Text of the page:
The government has finally issued its latest guidance on the application of the UK Bribery Act, set to come into force on 1 July. On the face of it the guidance appears to have provided some clarity, addressing businesses’ complaints that the previous guidelines were confusing regarding corporate hospitality and what constituted having “adequate procedures” to prevent bribery taking place should a company fall foul of the act.
There is more clarity in the guidance concerning what might constitute acceptable hospitality and promotional expenditures, and businesses can rest assured that taking clients to events such as those at Twickenham, Wimbledon, or the Grand Prix will not leave them facing prosecution.
“Reasonable hospitality to meet, network and improve relationships with customers is a normal part of business,” said justice secretary Ken Clarke.
The guidance also clarifies what is meant by adequate procedures, adding that a proportionate, risk-based approach would be considered, based on the size and complexity of the businesses. Basically, using a bit of common sense about the risks your business faces should be enough.
According to the guidance, small organisations are unlikely to need procedures that are as extensive as those of a multi-national organisation. For example, a very small business may be able to rely heavily on periodic oral briefings to communicate its policies to its employees while a large one may need to rely on extensive written communication.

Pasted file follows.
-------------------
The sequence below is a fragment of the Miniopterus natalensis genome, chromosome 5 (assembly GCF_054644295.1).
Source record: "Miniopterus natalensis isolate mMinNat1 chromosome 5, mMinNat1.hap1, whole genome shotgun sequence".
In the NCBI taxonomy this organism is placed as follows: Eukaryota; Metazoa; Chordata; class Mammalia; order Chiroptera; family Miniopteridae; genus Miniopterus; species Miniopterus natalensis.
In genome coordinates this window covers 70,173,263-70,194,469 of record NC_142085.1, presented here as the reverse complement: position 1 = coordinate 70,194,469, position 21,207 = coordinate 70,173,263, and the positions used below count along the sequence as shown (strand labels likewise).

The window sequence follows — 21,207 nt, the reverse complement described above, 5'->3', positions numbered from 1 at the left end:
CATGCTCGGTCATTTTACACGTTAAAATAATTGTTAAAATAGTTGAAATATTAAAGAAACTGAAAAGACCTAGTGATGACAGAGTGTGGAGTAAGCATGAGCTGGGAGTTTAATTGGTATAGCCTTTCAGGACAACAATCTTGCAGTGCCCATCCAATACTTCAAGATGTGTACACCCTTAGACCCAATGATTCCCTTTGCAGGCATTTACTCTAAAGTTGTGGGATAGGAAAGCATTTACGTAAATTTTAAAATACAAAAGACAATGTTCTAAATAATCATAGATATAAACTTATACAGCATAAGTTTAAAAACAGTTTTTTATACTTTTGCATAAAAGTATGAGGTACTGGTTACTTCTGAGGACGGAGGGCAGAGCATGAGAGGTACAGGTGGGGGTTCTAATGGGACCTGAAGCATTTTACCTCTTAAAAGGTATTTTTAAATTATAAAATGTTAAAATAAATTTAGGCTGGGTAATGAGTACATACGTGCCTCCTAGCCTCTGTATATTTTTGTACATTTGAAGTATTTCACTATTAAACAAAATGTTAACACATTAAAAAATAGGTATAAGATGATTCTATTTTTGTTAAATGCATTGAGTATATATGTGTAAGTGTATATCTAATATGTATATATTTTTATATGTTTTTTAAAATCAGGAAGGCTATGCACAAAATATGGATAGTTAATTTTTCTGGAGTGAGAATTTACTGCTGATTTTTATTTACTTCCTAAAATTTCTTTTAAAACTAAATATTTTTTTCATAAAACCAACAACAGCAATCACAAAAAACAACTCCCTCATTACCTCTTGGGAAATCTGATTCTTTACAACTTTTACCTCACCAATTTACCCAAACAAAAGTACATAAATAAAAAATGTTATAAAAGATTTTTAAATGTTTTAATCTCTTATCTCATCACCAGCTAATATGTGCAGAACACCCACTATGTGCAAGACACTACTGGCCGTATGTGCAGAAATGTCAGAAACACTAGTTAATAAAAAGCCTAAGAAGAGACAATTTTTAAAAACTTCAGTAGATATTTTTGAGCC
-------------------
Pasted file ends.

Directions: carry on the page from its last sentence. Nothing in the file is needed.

In lower-risk situations, you may decide that there is no need to conduct much in the way of due diligence – something which the guidance suggests is acceptable. But the guidance is just that, guidance. It will be up to the courts and prosecutors to decide how to interpret the act. Which raises the question: if you do not carry out due diligence, judging your company to be low risk, could you still face prosecution?
One of the problems with the latest guidance is that, as with many government statements, much of it is couched in vague terms. And in some instances the guidance issued by the Ministry of Justice appears to be at odds with the Serious Fraud Office (SFO).
This is the case when it comes to whether or not foreign companies listed in London could be exempt from the act. According to Clarke, “mere” listing on the London Stock Exchange, or just having a UK incorporated subsidiary, would not necessarily mean that the act applies.
However, statements made by Richard Alderman, head of the SFO, suggest the organisation will pursue UK-listed foreign companies if they engage in bribery.
“I think this exclusion is very limited and it is right for us to probe whether that exemption is satisfied. I would say companies should not rely on over-technical interpretations of the act,” Alderman told the Telegraph.
- Based on the latest guidance issued on the Bribery Act on what constitutes having adequate procedures to prevent bribery taking place, what actions will you be taking? Vote in the Financial Director question here.
What can you do to ensure your employees know the company policy and stick to it? Hear from other CFOs and experts in our free-to-view video
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